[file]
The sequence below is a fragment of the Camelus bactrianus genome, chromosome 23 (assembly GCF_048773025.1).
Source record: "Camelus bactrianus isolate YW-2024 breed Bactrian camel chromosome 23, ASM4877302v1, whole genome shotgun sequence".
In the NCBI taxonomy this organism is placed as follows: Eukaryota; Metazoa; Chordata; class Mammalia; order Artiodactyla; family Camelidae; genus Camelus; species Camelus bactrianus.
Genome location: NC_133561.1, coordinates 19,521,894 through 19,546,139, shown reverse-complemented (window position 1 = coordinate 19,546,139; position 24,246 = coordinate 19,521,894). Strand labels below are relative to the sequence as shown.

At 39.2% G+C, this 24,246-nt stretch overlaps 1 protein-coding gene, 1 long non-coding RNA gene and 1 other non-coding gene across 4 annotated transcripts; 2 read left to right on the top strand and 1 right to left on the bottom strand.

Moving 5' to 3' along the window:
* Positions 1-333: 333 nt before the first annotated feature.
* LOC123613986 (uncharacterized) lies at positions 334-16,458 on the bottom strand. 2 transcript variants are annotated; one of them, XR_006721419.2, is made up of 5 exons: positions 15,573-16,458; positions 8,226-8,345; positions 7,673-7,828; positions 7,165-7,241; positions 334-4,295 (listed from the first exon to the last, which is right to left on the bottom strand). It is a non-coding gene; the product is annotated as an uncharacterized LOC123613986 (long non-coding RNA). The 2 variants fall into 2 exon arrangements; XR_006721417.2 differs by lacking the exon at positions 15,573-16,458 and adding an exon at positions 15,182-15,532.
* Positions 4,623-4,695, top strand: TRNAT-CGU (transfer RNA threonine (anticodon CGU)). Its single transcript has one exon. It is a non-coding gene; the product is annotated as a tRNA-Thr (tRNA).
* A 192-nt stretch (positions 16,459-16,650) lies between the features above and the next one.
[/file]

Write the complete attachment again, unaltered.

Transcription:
The sequence below is a fragment of the Camelus bactrianus genome, chromosome 23 (assembly GCF_048773025.1).
Source record: "Camelus bactrianus isolate YW-2024 breed Bactrian camel chromosome 23, ASM4877302v1, whole genome shotgun sequence".
In the NCBI taxonomy this organism is placed as follows: Eukaryota; Metazoa; Chordata; class Mammalia; order Artiodactyla; family Camelidae; genus Camelus; species Camelus bactrianus.
Genome location: NC_133561.1, coordinates 19,521,894 through 19,546,139, shown reverse-complemented (window position 1 = coordinate 19,546,139; position 24,246 = coordinate 19,521,894). Strand labels below are relative to the sequence as shown.

At 39.2% G+C, this 24,246-nt stretch overlaps 1 protein-coding gene, 1 long non-coding RNA gene and 1 other non-coding gene across 4 annotated transcripts; 2 read left to right on the top strand and 1 right to left on the bottom strand.

Moving 5' to 3' along the window:
* Positions 1-333: 333 nt before the first annotated feature.
* LOC123613986 (uncharacterized) lies at positions 334-16,458 on the bottom strand. 2 transcript variants are annotated; one of them, XR_006721419.2, is made up of 5 exons: positions 15,573-16,458; positions 8,226-8,345; positions 7,673-7,828; positions 7,165-7,241; positions 334-4,295 (listed from the first exon to the last, which is right to left on the bottom strand). It is a non-coding gene; the product is annotated as an uncharacterized LOC123613986 (long non-coding RNA). The 2 variants fall into 2 exon arrangements; XR_006721417.2 differs by lacking the exon at positions 15,573-16,458 and adding an exon at positions 15,182-15,532.
* Positions 4,623-4,695, top strand: TRNAT-CGU (transfer RNA threonine (anticodon CGU)). Its single transcript has one exon. It is a non-coding gene; the product is annotated as a tRNA-Thr (tRNA).
* A 192-nt stretch (positions 16,459-16,650) lies between the features above and the next one.